DALLAS -- Convenience store giant 7-Eleven is becoming a force to be reckoned with in the grab-and-go foods arena.
The company last month rolled out a new line of wraps under the company's "Big Eats" label. In keeping with the chain's recent efforts to emulate fast-casual dining trends with the commissary-prepared label, the initial line of three wraps, retailing for $3.69 each, features a mix of bold flavors and upscale condiments, including a chicken with soy ginger spread, a turkey and Cappicola club, and a chicken breast with Southwestern mustard, all in flavored tortilla wraps.
Similarly, for the Big Eats sandwich line, 7-Eleven's prepared food development team has created spreads such as tomato basil, roasted pepper, tomato feta, olive pesto, Southwest mayonnaise and jalapeno hollandaise.
"Our goal is to create a lighter meal substitute, given all of the heavier lunch options out there," said Kevin Gardner, director of marketing and communications for the 5,800-store chain. "The wraps are also portable and easy to eat," he added, noting that the packaging was specially developed to have the wraps stand upright in a car cup holder.
Over the last 10 years, c-store operators have looked increasingly to food service, fresh foods and grab-and-go foods as a way to draw customers, particularly women, into their stores. The focus represents a sea change for an industry that's historically relied on gasoline and cigarettes to generate traffic.
As a whole, c-stores have faced an uphill battle reversing widespread perceptions of high prices and low quality. Yet the tide has begun to turn for chains that have emulated the retail model of companies such as Wawa, Pa.-based Wawa Stores and Altoona, Pa.-based Sheetz, who are recognized leaders in the c-store food-service arena.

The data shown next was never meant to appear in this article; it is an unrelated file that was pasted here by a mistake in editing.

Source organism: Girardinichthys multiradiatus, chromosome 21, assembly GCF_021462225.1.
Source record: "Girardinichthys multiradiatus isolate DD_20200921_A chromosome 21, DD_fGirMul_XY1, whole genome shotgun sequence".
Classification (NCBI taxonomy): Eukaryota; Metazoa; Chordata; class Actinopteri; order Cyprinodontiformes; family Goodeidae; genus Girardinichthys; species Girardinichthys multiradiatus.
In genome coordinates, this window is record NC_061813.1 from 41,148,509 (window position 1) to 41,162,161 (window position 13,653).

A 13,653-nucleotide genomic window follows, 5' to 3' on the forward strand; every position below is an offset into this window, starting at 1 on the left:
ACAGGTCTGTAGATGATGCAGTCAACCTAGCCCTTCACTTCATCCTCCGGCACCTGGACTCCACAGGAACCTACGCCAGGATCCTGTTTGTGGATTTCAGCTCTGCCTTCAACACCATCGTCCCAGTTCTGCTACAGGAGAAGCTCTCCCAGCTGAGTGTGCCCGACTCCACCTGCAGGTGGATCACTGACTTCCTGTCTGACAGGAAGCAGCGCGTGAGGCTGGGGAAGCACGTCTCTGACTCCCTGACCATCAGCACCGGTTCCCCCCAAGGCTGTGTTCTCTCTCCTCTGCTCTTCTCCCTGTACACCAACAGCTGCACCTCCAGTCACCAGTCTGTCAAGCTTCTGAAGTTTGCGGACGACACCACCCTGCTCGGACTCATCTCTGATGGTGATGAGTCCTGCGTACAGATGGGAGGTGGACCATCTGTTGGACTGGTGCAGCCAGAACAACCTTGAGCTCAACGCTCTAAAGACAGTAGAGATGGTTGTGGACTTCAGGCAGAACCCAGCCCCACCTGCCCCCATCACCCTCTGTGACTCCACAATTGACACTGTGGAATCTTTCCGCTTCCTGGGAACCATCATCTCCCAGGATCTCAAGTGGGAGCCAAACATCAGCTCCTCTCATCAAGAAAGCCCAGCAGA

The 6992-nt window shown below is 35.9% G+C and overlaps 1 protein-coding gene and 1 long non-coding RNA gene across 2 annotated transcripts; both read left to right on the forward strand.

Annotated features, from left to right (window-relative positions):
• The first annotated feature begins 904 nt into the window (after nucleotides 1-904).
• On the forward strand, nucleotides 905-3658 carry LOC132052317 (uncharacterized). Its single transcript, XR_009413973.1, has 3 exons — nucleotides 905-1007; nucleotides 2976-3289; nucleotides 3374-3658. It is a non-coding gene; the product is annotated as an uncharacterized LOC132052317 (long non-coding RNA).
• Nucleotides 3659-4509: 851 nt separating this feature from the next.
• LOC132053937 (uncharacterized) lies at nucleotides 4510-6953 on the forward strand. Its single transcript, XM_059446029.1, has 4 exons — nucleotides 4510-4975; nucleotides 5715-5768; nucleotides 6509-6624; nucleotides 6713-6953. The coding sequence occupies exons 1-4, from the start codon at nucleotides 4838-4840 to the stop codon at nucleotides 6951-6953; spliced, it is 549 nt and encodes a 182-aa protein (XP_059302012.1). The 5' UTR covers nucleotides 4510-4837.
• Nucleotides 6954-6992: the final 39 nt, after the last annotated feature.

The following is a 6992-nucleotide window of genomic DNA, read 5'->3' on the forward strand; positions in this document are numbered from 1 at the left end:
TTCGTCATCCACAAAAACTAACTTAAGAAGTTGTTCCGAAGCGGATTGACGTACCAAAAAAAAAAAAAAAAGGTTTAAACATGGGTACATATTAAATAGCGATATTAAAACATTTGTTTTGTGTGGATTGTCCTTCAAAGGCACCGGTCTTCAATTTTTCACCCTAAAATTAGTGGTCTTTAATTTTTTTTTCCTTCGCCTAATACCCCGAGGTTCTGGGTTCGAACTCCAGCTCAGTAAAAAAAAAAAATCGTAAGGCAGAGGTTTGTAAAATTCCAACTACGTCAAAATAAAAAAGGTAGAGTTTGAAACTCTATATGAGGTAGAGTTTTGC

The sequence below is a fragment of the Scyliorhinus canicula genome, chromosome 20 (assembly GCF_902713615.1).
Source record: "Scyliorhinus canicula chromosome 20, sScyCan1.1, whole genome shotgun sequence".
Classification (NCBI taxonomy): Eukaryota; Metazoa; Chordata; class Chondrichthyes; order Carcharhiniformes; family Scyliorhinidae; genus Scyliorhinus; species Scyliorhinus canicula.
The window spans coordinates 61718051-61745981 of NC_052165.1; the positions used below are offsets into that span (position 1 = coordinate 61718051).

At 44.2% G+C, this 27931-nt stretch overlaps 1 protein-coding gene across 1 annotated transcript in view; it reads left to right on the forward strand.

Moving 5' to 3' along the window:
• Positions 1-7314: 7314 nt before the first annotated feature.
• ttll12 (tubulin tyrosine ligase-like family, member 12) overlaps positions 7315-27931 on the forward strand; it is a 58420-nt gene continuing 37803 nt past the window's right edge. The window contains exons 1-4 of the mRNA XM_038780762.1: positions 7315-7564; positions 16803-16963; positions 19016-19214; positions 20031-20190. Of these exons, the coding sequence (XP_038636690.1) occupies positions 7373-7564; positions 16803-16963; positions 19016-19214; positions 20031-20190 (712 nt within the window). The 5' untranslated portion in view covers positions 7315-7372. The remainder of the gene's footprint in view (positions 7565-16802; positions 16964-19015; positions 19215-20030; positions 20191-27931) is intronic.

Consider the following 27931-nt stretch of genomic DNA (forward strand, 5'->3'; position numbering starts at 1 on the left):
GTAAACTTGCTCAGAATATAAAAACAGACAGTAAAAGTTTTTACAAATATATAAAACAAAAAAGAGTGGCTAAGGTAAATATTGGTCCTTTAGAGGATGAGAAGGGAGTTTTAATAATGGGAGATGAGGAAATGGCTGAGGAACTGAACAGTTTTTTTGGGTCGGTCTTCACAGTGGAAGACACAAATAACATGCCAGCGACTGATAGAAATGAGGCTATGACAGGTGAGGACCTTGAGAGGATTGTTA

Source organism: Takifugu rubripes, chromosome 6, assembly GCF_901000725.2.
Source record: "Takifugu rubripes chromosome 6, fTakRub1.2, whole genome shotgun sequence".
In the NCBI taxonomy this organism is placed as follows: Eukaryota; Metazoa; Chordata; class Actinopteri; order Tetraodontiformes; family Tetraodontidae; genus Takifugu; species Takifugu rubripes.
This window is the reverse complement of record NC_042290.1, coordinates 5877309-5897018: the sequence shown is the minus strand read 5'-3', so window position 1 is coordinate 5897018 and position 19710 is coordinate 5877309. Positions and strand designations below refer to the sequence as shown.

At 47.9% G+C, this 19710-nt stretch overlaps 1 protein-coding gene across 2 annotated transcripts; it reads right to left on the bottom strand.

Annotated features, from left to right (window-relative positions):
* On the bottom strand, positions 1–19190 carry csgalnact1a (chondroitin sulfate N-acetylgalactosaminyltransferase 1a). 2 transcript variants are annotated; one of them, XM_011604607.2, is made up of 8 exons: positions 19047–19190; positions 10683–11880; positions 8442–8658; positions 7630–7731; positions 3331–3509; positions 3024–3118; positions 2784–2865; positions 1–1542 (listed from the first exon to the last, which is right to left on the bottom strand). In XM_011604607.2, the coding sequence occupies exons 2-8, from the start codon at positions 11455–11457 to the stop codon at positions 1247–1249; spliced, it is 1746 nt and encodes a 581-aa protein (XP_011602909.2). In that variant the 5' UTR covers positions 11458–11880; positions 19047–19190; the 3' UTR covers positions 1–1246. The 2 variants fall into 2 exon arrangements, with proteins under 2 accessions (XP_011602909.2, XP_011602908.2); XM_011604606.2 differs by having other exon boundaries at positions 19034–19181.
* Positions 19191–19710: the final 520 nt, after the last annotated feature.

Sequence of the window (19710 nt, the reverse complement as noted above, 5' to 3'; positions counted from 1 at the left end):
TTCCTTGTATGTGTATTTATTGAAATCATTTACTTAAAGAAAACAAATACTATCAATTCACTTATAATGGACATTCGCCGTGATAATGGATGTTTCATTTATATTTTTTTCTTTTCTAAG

Many independent operators still face hurdles in terms of dealing with shrink and sourcing small, frequent orders. Nevertheless, chains have found that even a small fruit and salad department can help enhance the image of a food-service operation and attract more women shoppers inside the store.
"There's going to be some kind of fresh produce supplier that could suit a convenience store's needs anywhere they happen to be," said David Brewster, a partner with ISUS, a Dana Point, Calif.-based design and food-service consulting company for small format retail. "Many operators just don't have the imagination to attempt it."
Notably, Brewster said, many St. John, New Brunswick-based Irving Oil locations in New England now feature fresh fruit and in-store bakeries. To reduce shrink on items such as bananas, the bakeries make homemade banana bread throughout the day.
Louisville, Ky.-based Thornton Oil during the past two years has opened several 5,000-square-foot Quick Cafe and Market formats featuring upscale sandwiches, fresh baked bread and baguettes, fruit and dinner salads, and a limited selection of popular produce items including bananas, apples, oranges and tomatoes. The chain describes the concept as "a solution to those in-between trips to the supermarket."
Family Express, another independent based in Valparaiso, Ind., has been successful with its "Cravin's Market" concept, featuring sandwiches, fruits, vegetables, salads and a selection of floral items.
Through a growing network of combined distribution centers, 7-Eleven's U.S. operations have been working to make such items available to their corporate and franchised stores nationwide, by building a supply and ordering network similar to the one used by 7-Eleven's Japanese division. There, in small, mostly urban locations, fresh foods and grab-and-go foods account for the majority of sales.
For example, 7-Eleven's newest combined DC, opened in Seattle a few weeks ago, uses a fleet of 22 dual-temperature trucks to make daily deliveries of commissary-prepared sandwiches and salads, bakery items such as doughnuts, dairy products, fruit, fruit salads, fresh-squeezed juices and other fresh foods to stores in its Puget Sound region in suburban Seattle, and Portland, Ore.